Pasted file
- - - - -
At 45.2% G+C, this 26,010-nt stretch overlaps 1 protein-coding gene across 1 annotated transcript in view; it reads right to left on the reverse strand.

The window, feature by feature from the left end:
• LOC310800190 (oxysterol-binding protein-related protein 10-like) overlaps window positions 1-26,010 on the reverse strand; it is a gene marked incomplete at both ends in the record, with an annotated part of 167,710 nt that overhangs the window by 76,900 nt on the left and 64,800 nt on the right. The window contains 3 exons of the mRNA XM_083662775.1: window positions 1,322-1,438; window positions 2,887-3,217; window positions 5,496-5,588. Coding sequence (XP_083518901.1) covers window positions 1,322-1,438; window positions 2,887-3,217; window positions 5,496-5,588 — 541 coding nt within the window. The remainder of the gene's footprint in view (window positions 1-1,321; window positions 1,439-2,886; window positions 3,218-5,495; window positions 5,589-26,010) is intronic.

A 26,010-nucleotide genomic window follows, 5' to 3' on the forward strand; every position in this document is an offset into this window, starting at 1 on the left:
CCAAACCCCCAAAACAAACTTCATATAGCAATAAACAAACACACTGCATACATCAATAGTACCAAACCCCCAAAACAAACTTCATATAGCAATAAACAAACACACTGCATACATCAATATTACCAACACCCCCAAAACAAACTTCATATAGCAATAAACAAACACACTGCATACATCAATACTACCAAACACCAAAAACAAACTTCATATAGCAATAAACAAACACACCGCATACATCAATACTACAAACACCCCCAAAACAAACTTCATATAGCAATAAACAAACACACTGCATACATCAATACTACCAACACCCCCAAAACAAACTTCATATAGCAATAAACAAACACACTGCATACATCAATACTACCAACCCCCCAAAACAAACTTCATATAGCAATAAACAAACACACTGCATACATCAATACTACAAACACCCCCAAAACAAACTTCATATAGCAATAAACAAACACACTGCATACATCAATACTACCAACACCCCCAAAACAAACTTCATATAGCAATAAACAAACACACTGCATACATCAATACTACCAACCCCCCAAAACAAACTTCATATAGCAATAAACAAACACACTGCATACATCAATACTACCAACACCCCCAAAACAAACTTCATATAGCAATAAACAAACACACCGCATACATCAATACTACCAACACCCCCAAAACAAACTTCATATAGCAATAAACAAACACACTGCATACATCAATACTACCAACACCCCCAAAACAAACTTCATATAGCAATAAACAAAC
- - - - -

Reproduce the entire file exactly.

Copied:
At 45.2% G+C, this 26,010-nt stretch overlaps 1 protein-coding gene across 1 annotated transcript in view; it reads right to left on the reverse strand.

The window, feature by feature from the left end:
• LOC310800190 (oxysterol-binding protein-related protein 10-like) overlaps window positions 1-26,010 on the reverse strand; it is a gene marked incomplete at both ends in the record, with an annotated part of 167,710 nt that overhangs the window by 76,900 nt on the left and 64,800 nt on the right. The window contains 3 exons of the mRNA XM_083662775.1: window positions 1,322-1,438; window positions 2,887-3,217; window positions 5,496-5,588. Coding sequence (XP_083518901.1) covers window positions 1,322-1,438; window positions 2,887-3,217; window positions 5,496-5,588 — 541 coding nt within the window. The remainder of the gene's footprint in view (window positions 1-1,321; window positions 1,439-2,886; window positions 3,218-5,495; window positions 5,589-26,010) is intronic.

A 26,010-nucleotide genomic window follows, 5' to 3' on the forward strand; every position in this document is an offset into this window, starting at 1 on the left:
CCAAACCCCCAAAACAAACTTCATATAGCAATAAACAAACACACTGCATACATCAATAGTACCAAACCCCCAAAACAAACTTCATATAGCAATAAACAAACACACTGCATACATCAATATTACCAACACCCCCAAAACAAACTTCATATAGCAATAAACAAACACACTGCATACATCAATACTACCAAACACCAAAAACAAACTTCATATAGCAATAAACAAACACACCGCATACATCAATACTACAAACACCCCCAAAACAAACTTCATATAGCAATAAACAAACACACTGCATACATCAATACTACCAACACCCCCAAAACAAACTTCATATAGCAATAAACAAACACACTGCATACATCAATACTACCAACCCCCCAAAACAAACTTCATATAGCAATAAACAAACACACTGCATACATCAATACTACAAACACCCCCAAAACAAACTTCATATAGCAATAAACAAACACACTGCATACATCAATACTACCAACACCCCCAAAACAAACTTCATATAGCAATAAACAAACACACTGCATACATCAATACTACCAACCCCCCAAAACAAACTTCATATAGCAATAAACAAACACACTGCATACATCAATACTACCAACACCCCCAAAACAAACTTCATATAGCAATAAACAAACACACCGCATACATCAATACTACCAACACCCCCAAAACAAACTTCATATAGCAATAAACAAACACACTGCATACATCAATACTACCAACACCCCCAAAACAAACTTCATATAGCAATAAACAAAC